Cut 4 pieces of angle iron 9 inches long to act as risers that will make a slot for the top roller holder to slide in.  For each riser, you need to cut one side of the 1x1 angle iron to ½ inch wide.  This is needed to make a slot for the 3rd roller’s metal core.  It’s okay if the edges are not very straight (mine weren’t), you just need the room. 

Now is also a good time to drill a hole in each of the roller’s metal core for a cotter pin (finishing nail) to keep them in place.

Step 6: Braising

It’s time to start braising.  First, braise each corner of the 3rd roller holder. 

Next, take the first bottom rail and place it on your work area.  Take the first riser and braise it 8 inches in from the end of the rail.  This should place it just inside one of the bottom roller holes.  Position the riser so the cut side of the angle iron will make a slot for the 3rd roller holder (cut side towards the middle of the rail).  Make sure the riser is a true 90 degrees from the bottom rail. 

Braise the remaining 3 risers making sure they are aligned between the two rails, and the 3rd roller holder slides easily between them.

Step 7: Finish Top Roller Holder

Finish the 3rd roller holder by adding a cup to hold the push bolt and some metal for strength.  Start by rolling a conduit holder to a circle that the end of the bolt will fit in. 

Cut a 9 and ½ inch and 4 inch piece of flat metal (your long piece may differ in size depending on the size of your bottom roller).  Braise the 9 and ½ in piece on the inside of the 3rd roller holder channel.  Center and braise the 4 inch piece of flat metal to the top.  Finally, braise the cup to the center of the top.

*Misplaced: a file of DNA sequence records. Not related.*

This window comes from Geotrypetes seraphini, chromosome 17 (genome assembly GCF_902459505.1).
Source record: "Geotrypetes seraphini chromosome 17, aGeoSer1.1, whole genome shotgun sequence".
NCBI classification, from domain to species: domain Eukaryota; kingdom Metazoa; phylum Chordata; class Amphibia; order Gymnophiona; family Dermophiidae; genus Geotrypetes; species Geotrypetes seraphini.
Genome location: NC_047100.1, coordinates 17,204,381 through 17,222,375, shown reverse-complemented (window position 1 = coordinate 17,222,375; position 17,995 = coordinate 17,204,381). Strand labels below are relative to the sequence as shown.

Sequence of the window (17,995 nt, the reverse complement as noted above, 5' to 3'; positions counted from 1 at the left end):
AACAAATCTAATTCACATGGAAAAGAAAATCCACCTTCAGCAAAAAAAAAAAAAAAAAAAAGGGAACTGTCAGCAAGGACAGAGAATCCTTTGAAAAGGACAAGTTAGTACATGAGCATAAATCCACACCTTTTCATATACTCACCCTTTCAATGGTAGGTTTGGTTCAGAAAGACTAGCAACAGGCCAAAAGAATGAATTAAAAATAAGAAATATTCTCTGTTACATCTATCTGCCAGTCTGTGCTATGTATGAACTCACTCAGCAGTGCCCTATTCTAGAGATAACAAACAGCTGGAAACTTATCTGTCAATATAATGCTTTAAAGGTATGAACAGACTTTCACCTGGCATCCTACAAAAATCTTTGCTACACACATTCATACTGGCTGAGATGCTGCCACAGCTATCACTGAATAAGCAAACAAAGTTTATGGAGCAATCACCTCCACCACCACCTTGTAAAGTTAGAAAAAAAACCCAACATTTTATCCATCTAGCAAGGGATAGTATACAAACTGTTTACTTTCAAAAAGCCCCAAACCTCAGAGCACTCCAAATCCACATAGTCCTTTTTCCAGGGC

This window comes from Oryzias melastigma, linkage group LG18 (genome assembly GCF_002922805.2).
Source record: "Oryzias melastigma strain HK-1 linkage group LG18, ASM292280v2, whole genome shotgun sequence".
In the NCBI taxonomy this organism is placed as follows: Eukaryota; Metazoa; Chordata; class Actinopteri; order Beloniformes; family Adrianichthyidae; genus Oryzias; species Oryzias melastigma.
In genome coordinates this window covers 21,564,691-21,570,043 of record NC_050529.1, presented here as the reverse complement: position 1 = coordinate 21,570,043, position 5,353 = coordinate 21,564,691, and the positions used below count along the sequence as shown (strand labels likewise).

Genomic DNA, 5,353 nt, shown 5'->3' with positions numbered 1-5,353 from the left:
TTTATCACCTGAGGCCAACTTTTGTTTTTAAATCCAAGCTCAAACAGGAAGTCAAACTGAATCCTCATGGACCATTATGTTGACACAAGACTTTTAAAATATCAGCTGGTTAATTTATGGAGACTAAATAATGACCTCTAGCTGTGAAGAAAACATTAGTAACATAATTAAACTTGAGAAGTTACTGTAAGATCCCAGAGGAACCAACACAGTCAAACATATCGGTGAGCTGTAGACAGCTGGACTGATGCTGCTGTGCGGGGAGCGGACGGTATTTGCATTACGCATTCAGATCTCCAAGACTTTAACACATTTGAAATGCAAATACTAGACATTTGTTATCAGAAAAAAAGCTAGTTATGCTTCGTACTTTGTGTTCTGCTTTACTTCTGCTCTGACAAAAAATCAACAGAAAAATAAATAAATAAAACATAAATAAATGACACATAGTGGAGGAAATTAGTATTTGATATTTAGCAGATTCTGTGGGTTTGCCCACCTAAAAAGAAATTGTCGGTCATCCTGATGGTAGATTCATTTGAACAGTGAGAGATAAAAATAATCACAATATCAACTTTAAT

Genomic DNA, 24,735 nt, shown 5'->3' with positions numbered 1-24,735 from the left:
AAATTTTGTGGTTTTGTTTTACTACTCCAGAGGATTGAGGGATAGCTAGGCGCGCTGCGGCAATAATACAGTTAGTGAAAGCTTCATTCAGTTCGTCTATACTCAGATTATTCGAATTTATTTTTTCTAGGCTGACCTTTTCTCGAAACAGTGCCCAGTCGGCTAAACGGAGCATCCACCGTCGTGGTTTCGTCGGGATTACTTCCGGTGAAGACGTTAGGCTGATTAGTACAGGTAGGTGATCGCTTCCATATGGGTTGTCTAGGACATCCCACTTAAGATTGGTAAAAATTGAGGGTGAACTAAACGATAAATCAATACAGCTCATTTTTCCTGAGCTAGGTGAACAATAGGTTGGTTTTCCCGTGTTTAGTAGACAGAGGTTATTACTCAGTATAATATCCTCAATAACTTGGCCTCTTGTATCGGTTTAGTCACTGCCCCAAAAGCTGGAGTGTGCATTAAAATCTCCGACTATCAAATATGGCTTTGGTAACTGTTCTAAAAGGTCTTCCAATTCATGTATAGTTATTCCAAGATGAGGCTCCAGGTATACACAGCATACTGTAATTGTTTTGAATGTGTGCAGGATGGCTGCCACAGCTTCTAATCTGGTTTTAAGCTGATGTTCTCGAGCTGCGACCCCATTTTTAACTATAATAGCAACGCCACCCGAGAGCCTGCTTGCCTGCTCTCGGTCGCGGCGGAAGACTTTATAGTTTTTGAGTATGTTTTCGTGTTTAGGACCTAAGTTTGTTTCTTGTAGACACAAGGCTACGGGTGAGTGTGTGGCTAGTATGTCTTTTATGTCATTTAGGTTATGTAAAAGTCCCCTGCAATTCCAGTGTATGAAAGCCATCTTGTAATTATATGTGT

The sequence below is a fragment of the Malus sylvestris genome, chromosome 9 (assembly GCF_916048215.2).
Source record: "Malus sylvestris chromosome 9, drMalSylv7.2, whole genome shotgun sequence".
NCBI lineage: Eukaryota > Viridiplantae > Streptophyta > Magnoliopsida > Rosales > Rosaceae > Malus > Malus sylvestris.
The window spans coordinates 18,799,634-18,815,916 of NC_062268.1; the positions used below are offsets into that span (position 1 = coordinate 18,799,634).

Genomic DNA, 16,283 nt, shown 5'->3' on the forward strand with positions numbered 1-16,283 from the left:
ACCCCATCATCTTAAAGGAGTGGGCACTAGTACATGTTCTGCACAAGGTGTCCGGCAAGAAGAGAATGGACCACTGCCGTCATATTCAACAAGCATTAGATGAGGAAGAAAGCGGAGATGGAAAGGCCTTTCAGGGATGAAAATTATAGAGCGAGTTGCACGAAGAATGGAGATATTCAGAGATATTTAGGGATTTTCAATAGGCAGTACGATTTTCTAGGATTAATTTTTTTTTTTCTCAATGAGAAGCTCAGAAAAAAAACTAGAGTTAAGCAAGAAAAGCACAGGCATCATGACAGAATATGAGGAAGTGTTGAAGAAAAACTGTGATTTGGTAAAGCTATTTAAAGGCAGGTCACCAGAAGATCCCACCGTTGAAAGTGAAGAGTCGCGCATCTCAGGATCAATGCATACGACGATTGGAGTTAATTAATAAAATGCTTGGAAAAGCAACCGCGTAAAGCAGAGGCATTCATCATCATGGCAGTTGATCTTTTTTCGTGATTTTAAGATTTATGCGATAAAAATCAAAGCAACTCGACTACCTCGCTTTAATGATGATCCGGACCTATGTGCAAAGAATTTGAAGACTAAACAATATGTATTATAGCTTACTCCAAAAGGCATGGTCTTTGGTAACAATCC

Step 8: Top Bolt Holder

To attach the top bolt holder you first cut a piece of C-Channel and a piece of flat metal the length of your 3rd roller holder.  I cut my top bolt holder pieces 10 inches in length.  Braise the flat metal in the C-Channel, and drill or melt a hold in the center big enough for the ¾ in bolt to easily slide through (I melted the hole in mine with a torch). 

Slide the bolt through the top, and tighten the nut on the bottom, so you can braise the nut to the bottom of the flat metal.  The bolt should easily screw up and down after you are done. 

To complete this step, weld the top bolt holder in place at the top edge of the risers, and twist the bolt until it fits into the cup on the top of the 3rd roller holder.

When you screw the bolt up, the 3rd roller holder will not move up, you need to move it up with your hand, but as you are rolling a piece of metal, it will squeeze down on the metal and give you a tighter curve with a twist of the bolt.

Step 9: Finish Project

To finish the project, measure and cut two pieces of angle iron to fit the front and back of the bender.  Don’t make it too tight so the rollers can easily move, or too loose that they fall out. 

For the turning handle, cut a 6 inch piece of C-Channel, and drill a hole in the center that fits over the 3rd roller metal core.  Braise some rebar or other scrap metal to give you some leverage, and attach the handle with some finishing nails to fill the hole and get a tight fit.

Step 10: Next Time

If I did this again, I would have made a few changes. 

First, I would have used bushings in each of the holes for the roller cores.  They will help keep the rollers from slipping or sticking when you use the bender.  Without the bushings you can back off the pressure and stop the slipping and sticking. 

Second, I would make the sides of the 3rd roller holder longer than 2 inches.  I’d make them at least 3 inches long to make sure the roller does not rub on the holder.  Since I already had the piece together, I shaved down the size of my 3rd roller by putting it in a drill press, and sanding it down as it spun.  It worked, but I would highly NOT recommend that process for anyone. 

Third, braising is just a form of welding.  I originally thought I was welding everything together, but I was using braising rod instead of welding rod.  It works for this type of project, but it’s not as strong.